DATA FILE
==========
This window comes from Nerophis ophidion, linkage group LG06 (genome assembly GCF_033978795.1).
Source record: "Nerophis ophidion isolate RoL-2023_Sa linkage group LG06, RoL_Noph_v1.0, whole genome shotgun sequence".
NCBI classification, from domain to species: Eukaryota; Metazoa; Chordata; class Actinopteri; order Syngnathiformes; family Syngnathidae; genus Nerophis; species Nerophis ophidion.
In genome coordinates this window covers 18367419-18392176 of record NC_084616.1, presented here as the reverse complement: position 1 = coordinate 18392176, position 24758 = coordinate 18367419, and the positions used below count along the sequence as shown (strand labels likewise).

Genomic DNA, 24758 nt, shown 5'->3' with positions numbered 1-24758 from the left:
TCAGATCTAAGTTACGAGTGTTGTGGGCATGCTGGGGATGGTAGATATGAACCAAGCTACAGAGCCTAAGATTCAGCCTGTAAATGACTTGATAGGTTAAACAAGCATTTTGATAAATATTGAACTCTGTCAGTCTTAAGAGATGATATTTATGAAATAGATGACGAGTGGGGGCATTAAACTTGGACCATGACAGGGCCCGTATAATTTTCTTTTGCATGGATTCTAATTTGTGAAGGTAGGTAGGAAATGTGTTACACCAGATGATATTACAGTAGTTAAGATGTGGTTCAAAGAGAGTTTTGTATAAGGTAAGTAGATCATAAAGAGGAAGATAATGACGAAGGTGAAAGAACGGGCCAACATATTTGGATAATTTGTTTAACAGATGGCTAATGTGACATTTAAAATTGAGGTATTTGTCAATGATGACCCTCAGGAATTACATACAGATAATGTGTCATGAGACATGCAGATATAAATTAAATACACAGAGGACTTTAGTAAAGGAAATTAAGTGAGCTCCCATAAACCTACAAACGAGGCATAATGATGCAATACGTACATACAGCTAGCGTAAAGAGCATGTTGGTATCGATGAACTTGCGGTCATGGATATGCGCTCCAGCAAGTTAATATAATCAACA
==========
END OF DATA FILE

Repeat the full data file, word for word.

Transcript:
This window comes from Nerophis ophidion, linkage group LG06 (genome assembly GCF_033978795.1).
Source record: "Nerophis ophidion isolate RoL-2023_Sa linkage group LG06, RoL_Noph_v1.0, whole genome shotgun sequence".
NCBI classification, from domain to species: Eukaryota; Metazoa; Chordata; class Actinopteri; order Syngnathiformes; family Syngnathidae; genus Nerophis; species Nerophis ophidion.
In genome coordinates this window covers 18367419-18392176 of record NC_084616.1, presented here as the reverse complement: position 1 = coordinate 18392176, position 24758 = coordinate 18367419, and the positions used below count along the sequence as shown (strand labels likewise).

Genomic DNA, 24758 nt, shown 5'->3' with positions numbered 1-24758 from the left:
TCAGATCTAAGTTACGAGTGTTGTGGGCATGCTGGGGATGGTAGATATGAACCAAGCTACAGAGCCTAAGATTCAGCCTGTAAATGACTTGATAGGTTAAACAAGCATTTTGATAAATATTGAACTCTGTCAGTCTTAAGAGATGATATTTATGAAATAGATGACGAGTGGGGGCATTAAACTTGGACCATGACAGGGCCCGTATAATTTTCTTTTGCATGGATTCTAATTTGTGAAGGTAGGTAGGAAATGTGTTACACCAGATGATATTACAGTAGTTAAGATGTGGTTCAAAGAGAGTTTTGTATAAGGTAAGTAGATCATAAAGAGGAAGATAATGACGAAGGTGAAAGAACGGGCCAACATATTTGGATAATTTGTTTAACAGATGGCTAATGTGACATTTAAAATTGAGGTATTTGTCAATGATGACCCTCAGGAATTACATACAGATAATGTGTCATGAGACATGCAGATATAAATTAAATACACAGAGGACTTTAGTAAAGGAAATTAAGTGAGCTCCCATAAACCTACAAACGAGGCATAATGATGCAATACGTACATACAGCTAGCGTAAAGAGCATGTTGGTATCGATGAACTTGCGGTCATGGATATGCGCTCCAGCAAGTTAATATAATCAACA